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Privacy Is THE Existential Crisis For Ad Tech, TV Messiness; Cannes Is Calling You
We are trying something new with the FPC newsletter from this week onwards.
Instead of using stock images (or no image at all), FPC is attempting to create some topical art to accompany the weekly newsletter (with the help of text-prompt-to-image AI, Midjourney).
Ad tech art has never been more fun. We hope you enjoy our peerless text prompting skills. On y va!
Privacy Is Ad Tech’s Greatest Existential Threat
Somewhere in the mists of the Covid era ‘sustainability’ replaced ‘privacy’ as the critical tick box for brands and agencies.
Brian O’Kelley emerged as an ad tech Captain Planet dedicated to saving the planet with his Scope3 carbon emissions model. And everyone got religious on environmental sustainability.
Now, we are not saying that climate change is NOT a crisis. But tweaking around the edges by wrist slapping publishers for carbon emissions is going to have minimal impact.
We are going to need ‘Manhattan Project’-type projects to fix the untold environmental damage we have done to this planet.
Climate change is existential for humanity - not so much for ad tech.
In the end, this pivot to sustainability was some brief apocalyptic escapism for the industry. We chose to ignore the real threat that has the potential to eat ad tech alive if not properly addressed: namely, privacy.
Privacy is the conundrum legacy ad tech cannot seem to solve.
This was all brought home vividly this week with two pretty big pieces of news: first, the eye-watering €1.2bn fine over EU-US data transfers, which was deemed a breach of GDPR; and secondly, Google’s definitive decision not to push back the date of 3PC deprecation on Chrome (15 months and ticking).
Everyone in the industry is either in denial of, or paying lip service to, the idea of privacy. But time is nearly up.
Here are a few hot takes that should steel your mind for the coming privacy shit storm headed your way:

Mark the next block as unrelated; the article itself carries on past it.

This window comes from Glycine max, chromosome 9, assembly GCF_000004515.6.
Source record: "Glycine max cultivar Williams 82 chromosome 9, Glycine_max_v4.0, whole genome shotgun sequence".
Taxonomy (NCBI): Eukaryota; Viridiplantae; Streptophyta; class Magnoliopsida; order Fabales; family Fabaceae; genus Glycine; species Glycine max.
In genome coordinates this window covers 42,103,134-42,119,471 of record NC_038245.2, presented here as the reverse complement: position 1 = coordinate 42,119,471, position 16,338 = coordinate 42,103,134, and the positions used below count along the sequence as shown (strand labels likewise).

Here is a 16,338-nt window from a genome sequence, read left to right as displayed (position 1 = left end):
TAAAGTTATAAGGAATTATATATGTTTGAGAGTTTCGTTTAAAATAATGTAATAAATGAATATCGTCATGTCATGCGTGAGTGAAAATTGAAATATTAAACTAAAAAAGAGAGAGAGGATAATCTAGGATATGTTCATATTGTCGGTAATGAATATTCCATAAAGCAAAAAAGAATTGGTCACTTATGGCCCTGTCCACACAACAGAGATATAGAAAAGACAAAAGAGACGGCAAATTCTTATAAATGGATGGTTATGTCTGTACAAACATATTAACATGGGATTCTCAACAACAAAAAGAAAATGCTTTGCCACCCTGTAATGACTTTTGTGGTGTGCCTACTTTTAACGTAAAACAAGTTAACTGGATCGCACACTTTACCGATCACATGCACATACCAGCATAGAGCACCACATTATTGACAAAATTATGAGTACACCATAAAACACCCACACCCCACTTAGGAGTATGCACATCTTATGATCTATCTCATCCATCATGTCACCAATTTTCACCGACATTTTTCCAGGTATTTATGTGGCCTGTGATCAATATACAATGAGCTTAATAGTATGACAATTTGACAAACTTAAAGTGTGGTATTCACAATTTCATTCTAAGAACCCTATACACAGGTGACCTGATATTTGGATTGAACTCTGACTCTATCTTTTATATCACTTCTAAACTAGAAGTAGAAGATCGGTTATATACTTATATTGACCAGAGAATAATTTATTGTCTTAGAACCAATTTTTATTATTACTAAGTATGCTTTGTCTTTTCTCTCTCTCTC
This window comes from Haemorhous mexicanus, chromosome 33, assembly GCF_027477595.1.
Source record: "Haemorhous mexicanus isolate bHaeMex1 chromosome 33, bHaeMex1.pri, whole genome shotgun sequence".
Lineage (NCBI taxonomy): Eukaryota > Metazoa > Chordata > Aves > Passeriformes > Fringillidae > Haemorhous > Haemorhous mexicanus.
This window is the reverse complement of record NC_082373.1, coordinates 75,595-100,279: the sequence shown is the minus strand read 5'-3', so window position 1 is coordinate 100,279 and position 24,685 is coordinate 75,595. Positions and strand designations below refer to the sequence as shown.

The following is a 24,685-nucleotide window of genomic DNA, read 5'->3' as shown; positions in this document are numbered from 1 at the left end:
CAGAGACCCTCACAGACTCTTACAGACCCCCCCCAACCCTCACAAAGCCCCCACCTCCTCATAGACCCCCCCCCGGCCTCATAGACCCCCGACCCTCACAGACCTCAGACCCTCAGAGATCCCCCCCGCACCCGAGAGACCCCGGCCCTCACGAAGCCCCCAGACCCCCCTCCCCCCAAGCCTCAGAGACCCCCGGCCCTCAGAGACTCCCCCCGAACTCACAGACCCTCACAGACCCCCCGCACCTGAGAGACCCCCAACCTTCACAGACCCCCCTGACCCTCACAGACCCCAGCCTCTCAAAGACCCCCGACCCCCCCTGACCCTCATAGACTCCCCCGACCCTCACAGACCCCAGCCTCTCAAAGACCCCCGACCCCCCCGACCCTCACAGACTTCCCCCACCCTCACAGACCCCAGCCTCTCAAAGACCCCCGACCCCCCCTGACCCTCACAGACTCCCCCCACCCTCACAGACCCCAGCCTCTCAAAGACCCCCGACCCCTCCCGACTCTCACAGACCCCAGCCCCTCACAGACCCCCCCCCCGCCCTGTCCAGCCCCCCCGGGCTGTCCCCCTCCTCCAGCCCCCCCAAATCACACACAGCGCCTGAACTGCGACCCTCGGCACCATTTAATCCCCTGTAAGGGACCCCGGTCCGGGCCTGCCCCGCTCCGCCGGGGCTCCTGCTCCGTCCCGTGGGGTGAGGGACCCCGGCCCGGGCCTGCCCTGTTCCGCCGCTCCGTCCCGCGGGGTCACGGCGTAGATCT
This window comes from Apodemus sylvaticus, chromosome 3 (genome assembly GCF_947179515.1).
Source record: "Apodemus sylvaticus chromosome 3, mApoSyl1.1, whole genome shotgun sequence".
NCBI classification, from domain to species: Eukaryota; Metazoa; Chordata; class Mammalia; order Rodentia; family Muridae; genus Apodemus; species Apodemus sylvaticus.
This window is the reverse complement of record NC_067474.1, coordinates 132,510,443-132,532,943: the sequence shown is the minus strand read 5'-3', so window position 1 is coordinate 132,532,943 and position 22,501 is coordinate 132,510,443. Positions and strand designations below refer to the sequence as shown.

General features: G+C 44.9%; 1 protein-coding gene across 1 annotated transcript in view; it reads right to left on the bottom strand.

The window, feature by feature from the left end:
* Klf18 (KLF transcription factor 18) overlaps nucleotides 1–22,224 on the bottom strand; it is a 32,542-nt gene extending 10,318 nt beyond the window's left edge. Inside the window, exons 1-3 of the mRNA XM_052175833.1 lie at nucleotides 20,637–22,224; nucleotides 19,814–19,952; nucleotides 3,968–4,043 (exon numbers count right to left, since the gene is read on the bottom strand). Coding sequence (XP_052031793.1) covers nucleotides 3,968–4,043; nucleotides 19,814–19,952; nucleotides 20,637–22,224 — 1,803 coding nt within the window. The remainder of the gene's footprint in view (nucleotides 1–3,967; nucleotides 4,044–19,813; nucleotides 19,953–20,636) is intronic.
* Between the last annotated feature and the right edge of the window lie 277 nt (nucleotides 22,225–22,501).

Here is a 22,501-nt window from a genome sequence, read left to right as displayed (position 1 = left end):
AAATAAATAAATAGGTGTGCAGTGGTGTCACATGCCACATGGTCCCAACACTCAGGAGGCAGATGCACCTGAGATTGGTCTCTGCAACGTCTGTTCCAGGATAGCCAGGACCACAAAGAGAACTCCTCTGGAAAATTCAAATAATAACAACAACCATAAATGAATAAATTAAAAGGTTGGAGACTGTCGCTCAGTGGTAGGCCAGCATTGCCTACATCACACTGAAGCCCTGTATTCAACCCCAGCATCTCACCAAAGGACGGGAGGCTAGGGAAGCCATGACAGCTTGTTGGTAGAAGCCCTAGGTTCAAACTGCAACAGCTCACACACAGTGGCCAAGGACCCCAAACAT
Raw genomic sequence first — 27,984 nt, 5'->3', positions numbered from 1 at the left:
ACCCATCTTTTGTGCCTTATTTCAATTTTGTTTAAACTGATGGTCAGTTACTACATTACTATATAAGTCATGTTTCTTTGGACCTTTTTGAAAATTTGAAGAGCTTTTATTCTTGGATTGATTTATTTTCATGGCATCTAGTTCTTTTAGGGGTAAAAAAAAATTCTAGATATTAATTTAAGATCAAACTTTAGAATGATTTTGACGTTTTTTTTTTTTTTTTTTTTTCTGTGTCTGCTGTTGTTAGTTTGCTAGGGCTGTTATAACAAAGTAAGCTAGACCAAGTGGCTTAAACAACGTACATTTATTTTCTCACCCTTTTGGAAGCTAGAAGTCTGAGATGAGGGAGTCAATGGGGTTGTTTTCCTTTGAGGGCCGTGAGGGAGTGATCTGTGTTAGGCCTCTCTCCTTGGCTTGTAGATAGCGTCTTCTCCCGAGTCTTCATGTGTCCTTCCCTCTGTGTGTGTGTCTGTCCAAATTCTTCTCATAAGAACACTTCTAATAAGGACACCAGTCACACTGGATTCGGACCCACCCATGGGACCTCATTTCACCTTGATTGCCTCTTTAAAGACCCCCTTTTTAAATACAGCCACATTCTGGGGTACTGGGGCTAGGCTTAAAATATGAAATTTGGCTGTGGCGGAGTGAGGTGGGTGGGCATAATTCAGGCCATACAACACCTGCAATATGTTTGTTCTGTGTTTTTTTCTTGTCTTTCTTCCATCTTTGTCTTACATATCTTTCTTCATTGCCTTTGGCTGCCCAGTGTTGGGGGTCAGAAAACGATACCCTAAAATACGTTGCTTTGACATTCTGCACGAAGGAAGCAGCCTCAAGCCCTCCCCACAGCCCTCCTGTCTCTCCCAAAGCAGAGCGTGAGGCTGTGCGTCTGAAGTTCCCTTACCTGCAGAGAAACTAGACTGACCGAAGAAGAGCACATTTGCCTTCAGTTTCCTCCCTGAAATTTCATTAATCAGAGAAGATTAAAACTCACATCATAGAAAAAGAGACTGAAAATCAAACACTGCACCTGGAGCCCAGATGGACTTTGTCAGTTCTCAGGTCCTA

Meta’s big fine this week could be the first of many, if a new data-sharing deal between the US and EU is not agreed. And ad tech is in the crosshairs. Will US companies bother operating here if they have to localise data storage in the region. Will the high cost of operating force them out of the market? This is no doubt weighing on the minds of execs. It hasn’t stopped local ad tech vendors putting the boot in, highlighting their own compliance with GDPR.
Inertia is going to kill the industry. FPC finds it incredible that most agencies and brands still have no plan to replace the Chrome 3PC. Google announced this week it is not moving the date. The clock is ticking. Hoping Google magics up a solution is akin to commercial suicide. It’s almost guaranteed that whatever Google comes up, it will be designed to trap you in its ecosystem.
Legacy ad tech’s addiction to IDs. Everything the industry is trying to build for privacy resolves to an ID. SDA (Seller Defined Audiences) is now getting the ID treatment. Let’s summarise why this will be a failed strategy: scale, platform privacy, and the coming legal challenges (followed by hefty fines) around the use of hashed email as a persistent ID.
Supply-chain visibility: a business critical issue for brands and agencies. Knowing how your vendor/media-supply partner is processing and using data should be a requisite for any digital business. Everyone is operating in the dark. Tick boxes on a Google/Excel spreadsheet will not protect you when a data breach occurs.